As we approach the fifth season of Game of Thrones, various threats to the stability of the Realm have been established. The death of Tywin Lannister has likely shattered any stability achieved during Season 4. The North is now in the hands of the sadistic Boltons. Daenerys has carved out a kingdom for herself across the Narrow Sea with thoughts on Westeros (as infrequent as those thoughts may be these days). Worse yet, winter is actually approaching, meaning that the lands set ablaze during the War of the Five Kings won’t recover in time to store up the necessary food stores. Starvation is coming.
Political and economic instability, food insecurity, the constant threat of invasion – things can’t get much worse for the people of Westeros, right? As we the show watcher (or reader, or both) know, it certainly can, with the White Walkers and their zombie hordes waiting on the other side of the Wall.
Many Game of Thrones/Song of Ice and Fire fans I’ve interacted with are awaiting the backstory of the White Walkers (or as they are referred to in the novels, simply The Others). What is their motivation? To answer may be simple, and to find it, we can delve into George R.R. Martin’s literary influences.
Howard Philips Lovecraft was a pulp horror and fantasy writer during the first few decades of the twentieth century. He created an entire mythos of “Great Old Ones” and other, lesser cosmic monsters in constant battle with each other. These “gods” are horrifying and powerful creatures, and they are completely indifferent to the human race.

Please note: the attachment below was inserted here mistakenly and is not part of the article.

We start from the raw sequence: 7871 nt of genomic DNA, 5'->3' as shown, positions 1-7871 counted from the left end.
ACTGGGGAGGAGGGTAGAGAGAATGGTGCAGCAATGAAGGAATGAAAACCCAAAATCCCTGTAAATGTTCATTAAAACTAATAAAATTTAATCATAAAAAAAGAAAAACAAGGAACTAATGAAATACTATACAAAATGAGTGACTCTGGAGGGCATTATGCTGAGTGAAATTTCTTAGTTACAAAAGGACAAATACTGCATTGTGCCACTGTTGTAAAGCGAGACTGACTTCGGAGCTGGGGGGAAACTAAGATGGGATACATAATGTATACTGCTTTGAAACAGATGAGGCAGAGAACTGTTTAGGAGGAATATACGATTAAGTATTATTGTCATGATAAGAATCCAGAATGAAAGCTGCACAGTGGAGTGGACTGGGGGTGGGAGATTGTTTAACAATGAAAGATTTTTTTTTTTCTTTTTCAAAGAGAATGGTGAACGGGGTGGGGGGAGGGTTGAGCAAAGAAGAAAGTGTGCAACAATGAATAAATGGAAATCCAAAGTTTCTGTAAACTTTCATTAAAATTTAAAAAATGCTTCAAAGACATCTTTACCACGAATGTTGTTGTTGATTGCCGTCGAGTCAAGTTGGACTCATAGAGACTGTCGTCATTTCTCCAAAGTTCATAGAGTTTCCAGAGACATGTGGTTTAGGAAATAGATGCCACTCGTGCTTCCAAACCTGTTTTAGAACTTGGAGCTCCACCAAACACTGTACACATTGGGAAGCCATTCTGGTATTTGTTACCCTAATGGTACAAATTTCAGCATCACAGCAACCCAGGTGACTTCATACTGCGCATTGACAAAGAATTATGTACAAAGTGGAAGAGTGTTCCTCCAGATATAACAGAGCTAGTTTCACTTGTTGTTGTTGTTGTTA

The most famous of these creations was the human/octopus/dragon creature Cthulhu, who slumbers beneath the ocean awaiting the time of his return. The creature has no regard for humans as anything other than something in its way. It has its own motivations entirely separate from the human experience.
Why is the work of H.P. Lovecraft relevant to understanding the White Walkers? He happens to be one of George R.R. Martin’s favorite authors. The Cthulhu Mythos clearly influences the religion of the Iron Islands (drowned god, what is dead may never die) and the religion of the lord of light (light god and dark god in eternal cosmic struggle).
I theorize that the White Walkers are influenced by the indifferent, horrifying nature of Lovecraft’s monsters. In this way, the White Walkers are evil to humans in the same way that we are evil to the cockroaches that live in our apartments (well one of my old apartments anyway). Their motivations are likely outside the bounds of any specific malice towards the people of Westeros. Humans aren’t anything more to them that tools to use in order to expand their holdings and thus maintain the survival of their species.
Even if the White Walkers don’t have anything particularly for or against humans, their nature is counter to the nature of the people of Westeros. Creatures who kidnap human children and turn healthy humans into monstrous zombies are not kind to the survival of humans.
But, if the White Walkers need human children to re-produce, they can’t destroy all humans. Humans, on the other hand, don’t need the White Walkers for anything. This, and hopefully dragons, will give the humans of Westeros the upper hand.
(c) 2014 D.G. McCabe